A lawsuit has been filed against Apple, Pandora, and The Weather Channel in the U.S. District Court of Puerto Rico that alleges Apple “intentionally [intercepts] personally identifying information.” The plaintiff, Lymaris M. Rivera Diaz, is charging Apple with unfair trade practices, abuse and fraud, and he believes that Apple shares the iPhone’s unique ID, as well as personal location information, with third party developers such as The Weather Channel and Pandora. Apple’s vice president of software technology, Bud Tribble, testified before the Senate Judiciary Subcommittee on Privacy, Technology, and the Law on Tuesday, and said “Apple does not track users’ locations,” and that the Cupertino-based company has no plans to do so. This is the second lawsuit filed against Apple in regards to the location tracking scandal; The first was filed in Tampa, Florida late last month. More →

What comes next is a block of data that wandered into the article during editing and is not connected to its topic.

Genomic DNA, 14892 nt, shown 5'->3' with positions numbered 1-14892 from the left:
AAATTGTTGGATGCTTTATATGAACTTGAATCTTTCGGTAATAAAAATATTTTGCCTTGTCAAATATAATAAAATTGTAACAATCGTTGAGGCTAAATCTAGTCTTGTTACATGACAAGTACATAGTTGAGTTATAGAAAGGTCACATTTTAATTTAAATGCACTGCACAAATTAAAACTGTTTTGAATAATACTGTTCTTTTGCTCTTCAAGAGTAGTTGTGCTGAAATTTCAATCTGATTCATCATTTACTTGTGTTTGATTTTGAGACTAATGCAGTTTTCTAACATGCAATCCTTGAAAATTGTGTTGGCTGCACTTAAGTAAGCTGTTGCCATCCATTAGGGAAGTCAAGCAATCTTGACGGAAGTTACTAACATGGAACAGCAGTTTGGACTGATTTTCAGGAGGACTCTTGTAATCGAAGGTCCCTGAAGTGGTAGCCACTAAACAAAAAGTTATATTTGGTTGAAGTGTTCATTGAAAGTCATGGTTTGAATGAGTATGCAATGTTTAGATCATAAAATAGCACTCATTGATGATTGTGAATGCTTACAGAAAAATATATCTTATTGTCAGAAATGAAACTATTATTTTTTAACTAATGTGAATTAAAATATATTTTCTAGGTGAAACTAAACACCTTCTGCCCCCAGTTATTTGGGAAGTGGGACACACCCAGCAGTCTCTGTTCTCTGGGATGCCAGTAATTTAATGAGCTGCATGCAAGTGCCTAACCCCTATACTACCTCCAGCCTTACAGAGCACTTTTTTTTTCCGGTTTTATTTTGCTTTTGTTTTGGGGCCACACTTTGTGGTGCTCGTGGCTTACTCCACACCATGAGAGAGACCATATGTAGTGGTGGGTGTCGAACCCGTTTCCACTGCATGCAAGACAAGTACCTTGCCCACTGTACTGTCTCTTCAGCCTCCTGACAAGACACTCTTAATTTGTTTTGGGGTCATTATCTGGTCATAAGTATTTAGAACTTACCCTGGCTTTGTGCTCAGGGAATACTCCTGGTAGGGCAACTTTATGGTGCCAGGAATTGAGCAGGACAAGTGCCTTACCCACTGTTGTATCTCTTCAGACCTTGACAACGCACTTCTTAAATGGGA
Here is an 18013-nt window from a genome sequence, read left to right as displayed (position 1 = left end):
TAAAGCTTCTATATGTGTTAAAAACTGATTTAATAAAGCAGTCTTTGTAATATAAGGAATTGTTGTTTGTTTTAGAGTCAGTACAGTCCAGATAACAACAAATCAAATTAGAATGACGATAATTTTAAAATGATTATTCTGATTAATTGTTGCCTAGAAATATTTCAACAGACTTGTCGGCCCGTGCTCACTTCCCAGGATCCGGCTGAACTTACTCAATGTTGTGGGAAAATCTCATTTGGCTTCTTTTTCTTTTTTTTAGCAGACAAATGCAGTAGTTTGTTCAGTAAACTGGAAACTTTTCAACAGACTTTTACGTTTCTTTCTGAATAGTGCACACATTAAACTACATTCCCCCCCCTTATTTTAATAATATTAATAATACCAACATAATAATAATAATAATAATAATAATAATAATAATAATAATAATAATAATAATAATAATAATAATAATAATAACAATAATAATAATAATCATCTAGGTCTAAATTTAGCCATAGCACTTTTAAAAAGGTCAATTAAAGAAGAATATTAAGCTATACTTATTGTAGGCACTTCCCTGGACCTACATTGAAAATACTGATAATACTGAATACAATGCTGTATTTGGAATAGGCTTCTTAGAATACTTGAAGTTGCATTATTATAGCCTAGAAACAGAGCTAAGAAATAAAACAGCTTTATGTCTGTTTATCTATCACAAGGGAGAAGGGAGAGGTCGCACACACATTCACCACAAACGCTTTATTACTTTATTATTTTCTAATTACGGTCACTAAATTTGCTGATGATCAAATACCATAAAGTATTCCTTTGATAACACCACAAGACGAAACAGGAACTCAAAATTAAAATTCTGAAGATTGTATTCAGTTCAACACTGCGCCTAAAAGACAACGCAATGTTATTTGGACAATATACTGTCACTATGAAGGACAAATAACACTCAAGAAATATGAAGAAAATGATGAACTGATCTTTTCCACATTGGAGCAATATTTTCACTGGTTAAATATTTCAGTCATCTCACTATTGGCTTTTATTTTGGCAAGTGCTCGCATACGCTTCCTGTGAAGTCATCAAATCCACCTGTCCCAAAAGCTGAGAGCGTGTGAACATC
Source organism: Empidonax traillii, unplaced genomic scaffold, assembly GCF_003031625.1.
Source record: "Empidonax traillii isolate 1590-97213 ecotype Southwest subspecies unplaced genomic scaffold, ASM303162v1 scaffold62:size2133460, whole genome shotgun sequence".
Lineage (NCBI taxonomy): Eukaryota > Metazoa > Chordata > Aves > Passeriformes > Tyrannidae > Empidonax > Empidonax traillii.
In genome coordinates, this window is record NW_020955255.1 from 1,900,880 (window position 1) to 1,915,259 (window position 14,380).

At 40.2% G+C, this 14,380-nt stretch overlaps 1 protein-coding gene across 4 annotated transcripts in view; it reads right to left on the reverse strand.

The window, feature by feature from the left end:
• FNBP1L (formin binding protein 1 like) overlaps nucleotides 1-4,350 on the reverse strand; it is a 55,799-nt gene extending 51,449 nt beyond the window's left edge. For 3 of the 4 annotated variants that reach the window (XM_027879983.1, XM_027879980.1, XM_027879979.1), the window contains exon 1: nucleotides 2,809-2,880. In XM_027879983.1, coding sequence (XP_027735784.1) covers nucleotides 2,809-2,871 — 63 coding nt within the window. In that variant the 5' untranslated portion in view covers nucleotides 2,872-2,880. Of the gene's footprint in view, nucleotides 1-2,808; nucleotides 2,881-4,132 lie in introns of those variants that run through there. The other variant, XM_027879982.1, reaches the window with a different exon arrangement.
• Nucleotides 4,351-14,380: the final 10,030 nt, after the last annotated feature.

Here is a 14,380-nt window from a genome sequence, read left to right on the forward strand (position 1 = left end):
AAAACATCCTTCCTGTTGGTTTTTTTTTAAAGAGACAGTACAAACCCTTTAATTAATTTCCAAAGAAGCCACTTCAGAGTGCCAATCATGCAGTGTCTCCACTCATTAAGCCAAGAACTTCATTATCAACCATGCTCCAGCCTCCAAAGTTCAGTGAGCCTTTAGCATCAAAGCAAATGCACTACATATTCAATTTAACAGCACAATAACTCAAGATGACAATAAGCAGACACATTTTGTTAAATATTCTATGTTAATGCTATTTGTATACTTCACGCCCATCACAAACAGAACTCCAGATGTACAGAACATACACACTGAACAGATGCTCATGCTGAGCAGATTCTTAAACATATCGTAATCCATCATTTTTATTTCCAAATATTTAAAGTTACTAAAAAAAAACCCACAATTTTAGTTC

Apple and Google are in Washington, D.C., testifying before the Senate Judiciary Subcommittee on Privacy, Technology, and the Law. Both companies have already testified in regards to collecting location data from users, but there are more questions to be answered. Senator Charles Schumer asked Apple and Google why the firms were allowing developers to publish applications that alert drivers of DUI checkpoints. “Apple and Google shouldn’t be in the business of selling apps that help drunk drivers evade the police, and they shouldn’t be selling apps that they themselves admit are terrible,” Schumer said. The iTunes App Store is home to “DUI Dodger,” a $2.99 application that allows users to submit and view DUI checkpoints in their area. The developer’s iTunes page says: “The idea is that information is power, and people will be less inclined to drink and drive if they know that there is a checkpoint in their area, that they are drunk, and that driving drunk carries major consequences.” The Android Market has similar applications including “Checkpoint Wingman,” a $1.99 app with a feature set that’s similar to DUI Dodger. “We do have a set of content policies regarding our Android Marketplace and although we have to evaluate each app separately, apps that share information about sobriety checkpoints are not a violation of our policies, director of public policy at Google, Alan Davidson, said. “We definitely have a policy that… [we] will not allow apps that will encourage illegal activity” Bud Tribble, Apple’s vice president of software technology, said. Apple and Google will review the applications and have been asked to follow-up with Schumer’s office within one month to explain whether or not the applications will be pulled. More →